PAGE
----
Crouch also addressed advertisers in particular, attaching a nota bene about inserting advertisements in subsequent issues of his newspaper. First, he underscored their efficacy, assuring those who contemplated placing notices that advertising in his gazette “will certainly answer their End, as it has a very extensive Circulation.” The South-Carolina Gazette and Country Journal was one of three newspapers published in Charleston at the time, so Crouch needed to convince advertisers to select his newspaper instead of, or along with, the others. He also made a request for new advertisers to “be so kind as to send the CASH” when they submitted their copy, though this was not necessary if he already happened to have “an open Account.”

The continuation of advertising, along with the inclusion of other “useful and entertaining” content, depended in part on an advertisement published by the printer of the South-Carolina Gazette and Country Journal. Even as he instructed potential advertisers that inserting notices in his gazette “will certainly answer their End,” Crouch depended on that being the case for his own advertisement, trusting that it would induce his debtors to settle their accounts.

December 15

What was advertised in a colonial American newspaper 250 years ago today?

Dec 15 - 12:15:1767 South-Carolina Gazette and Country Journal
South-Carolina Gazette and Country Journal (December 15, 1767).

“She continues the Upholstery Business with Mr. COLEMAN.”

Rebecca Weyman’s advertisement announcing that “she continues the Upholstery Business” demonstrated what was possible for women participating in the eighteenth-century marketplace, though not necessarily what was probable. Relatively few women placed newspaper advertisements publicizing the goods and services they provided during the colonial era. Of those who did resort to the advertising to promote their business endeavors, most were shopkeepers, seamstresses, milliners and schoolmistresses. Each pursued occupations widely considered appropriate for women. Seamstresses and, especially, milliners might have been considered artisans, but their work depended on skills traditionally associated with women’s labor within the household. Their presence in the marketplace and the public prints did not disrupt prevailing gender expectations.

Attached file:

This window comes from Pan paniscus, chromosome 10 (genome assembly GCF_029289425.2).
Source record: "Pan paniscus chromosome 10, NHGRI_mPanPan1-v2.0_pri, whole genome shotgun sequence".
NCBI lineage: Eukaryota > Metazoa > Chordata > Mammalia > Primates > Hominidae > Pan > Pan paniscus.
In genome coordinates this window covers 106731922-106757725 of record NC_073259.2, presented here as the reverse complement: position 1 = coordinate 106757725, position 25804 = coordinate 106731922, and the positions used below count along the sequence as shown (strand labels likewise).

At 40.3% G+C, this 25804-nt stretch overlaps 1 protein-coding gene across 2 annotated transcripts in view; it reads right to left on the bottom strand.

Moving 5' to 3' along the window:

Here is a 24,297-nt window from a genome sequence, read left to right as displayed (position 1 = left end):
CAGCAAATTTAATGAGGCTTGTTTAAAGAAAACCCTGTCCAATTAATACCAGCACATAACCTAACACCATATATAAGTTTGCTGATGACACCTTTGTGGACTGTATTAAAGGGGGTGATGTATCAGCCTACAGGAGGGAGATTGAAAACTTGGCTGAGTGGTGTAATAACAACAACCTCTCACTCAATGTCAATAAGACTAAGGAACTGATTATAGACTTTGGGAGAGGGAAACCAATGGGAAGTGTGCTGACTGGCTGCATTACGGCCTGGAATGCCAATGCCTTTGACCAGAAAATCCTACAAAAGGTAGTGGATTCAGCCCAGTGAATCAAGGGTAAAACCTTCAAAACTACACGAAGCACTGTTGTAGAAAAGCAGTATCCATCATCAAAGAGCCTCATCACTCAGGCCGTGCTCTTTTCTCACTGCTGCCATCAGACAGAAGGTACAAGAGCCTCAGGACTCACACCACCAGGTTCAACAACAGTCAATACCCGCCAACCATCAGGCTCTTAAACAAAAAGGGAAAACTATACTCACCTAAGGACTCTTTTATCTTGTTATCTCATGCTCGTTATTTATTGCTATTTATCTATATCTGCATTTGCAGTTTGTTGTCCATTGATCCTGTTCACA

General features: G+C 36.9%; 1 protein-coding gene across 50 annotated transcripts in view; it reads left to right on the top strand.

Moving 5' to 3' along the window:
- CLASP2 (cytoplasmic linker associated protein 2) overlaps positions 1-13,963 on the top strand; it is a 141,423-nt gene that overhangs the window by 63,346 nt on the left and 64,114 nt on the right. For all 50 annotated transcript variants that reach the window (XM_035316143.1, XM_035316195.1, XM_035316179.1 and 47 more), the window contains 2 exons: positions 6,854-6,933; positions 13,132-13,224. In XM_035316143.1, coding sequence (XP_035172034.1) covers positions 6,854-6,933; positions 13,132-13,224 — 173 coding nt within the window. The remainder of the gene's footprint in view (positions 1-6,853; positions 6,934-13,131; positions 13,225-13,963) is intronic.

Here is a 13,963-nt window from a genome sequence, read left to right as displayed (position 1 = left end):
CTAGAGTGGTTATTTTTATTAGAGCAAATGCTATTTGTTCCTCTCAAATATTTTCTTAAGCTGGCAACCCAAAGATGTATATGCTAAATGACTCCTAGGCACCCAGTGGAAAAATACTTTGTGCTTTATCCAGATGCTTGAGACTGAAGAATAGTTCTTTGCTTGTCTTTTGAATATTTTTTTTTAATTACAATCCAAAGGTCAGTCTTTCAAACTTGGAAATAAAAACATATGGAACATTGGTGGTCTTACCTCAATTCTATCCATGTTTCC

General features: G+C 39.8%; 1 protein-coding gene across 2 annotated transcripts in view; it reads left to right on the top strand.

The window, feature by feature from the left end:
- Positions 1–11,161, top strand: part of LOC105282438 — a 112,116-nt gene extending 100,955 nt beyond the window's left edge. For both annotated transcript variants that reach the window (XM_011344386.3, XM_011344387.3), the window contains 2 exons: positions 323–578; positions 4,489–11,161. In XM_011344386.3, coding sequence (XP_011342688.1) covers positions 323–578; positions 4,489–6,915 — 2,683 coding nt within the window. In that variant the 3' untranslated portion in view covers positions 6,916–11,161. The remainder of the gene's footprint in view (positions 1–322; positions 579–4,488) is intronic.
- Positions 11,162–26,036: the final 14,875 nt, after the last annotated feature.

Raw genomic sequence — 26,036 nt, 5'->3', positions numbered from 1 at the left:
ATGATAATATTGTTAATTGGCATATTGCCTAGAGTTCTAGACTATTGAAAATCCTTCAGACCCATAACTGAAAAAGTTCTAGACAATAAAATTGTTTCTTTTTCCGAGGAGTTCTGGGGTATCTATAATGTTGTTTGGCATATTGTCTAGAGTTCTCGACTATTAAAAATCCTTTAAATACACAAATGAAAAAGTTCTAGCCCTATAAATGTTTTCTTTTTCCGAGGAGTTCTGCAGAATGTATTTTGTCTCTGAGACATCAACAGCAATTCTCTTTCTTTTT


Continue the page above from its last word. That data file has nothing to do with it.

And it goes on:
On occasion, other female artisans ran advertisements, but they were small in number among both the general population and advertisers. Those who did place newspaper advertisements often did so in collaboration with a male relative, supervisor, or partner, perhaps as a means of tamping down apprehensions that they participated in the market in ways that deviated from what was considered appropriate for women. Note that Rebecca Weyman appended her own advertisement to the conclusion of Thomas Coleman’s much lengthier notice. In it, she specified that she “continues the Upholstery Business with Mr. COLEMAN.” For his part, Coleman indicated that he operated the business “At Mr. Edward Weyman’s.” The female upholsterer had both a business partner and a male relation overseeing her work. This gave her additional security to earn a living as an upholsterer by sanctioning her endeavors and shielding her from criticism. In a marketplace dominated by men, Rebecca Weyman mobilized her affiliation with these particular men as a means of giving her more freedom to operate her business, doing her best to transform constraint into opportunity.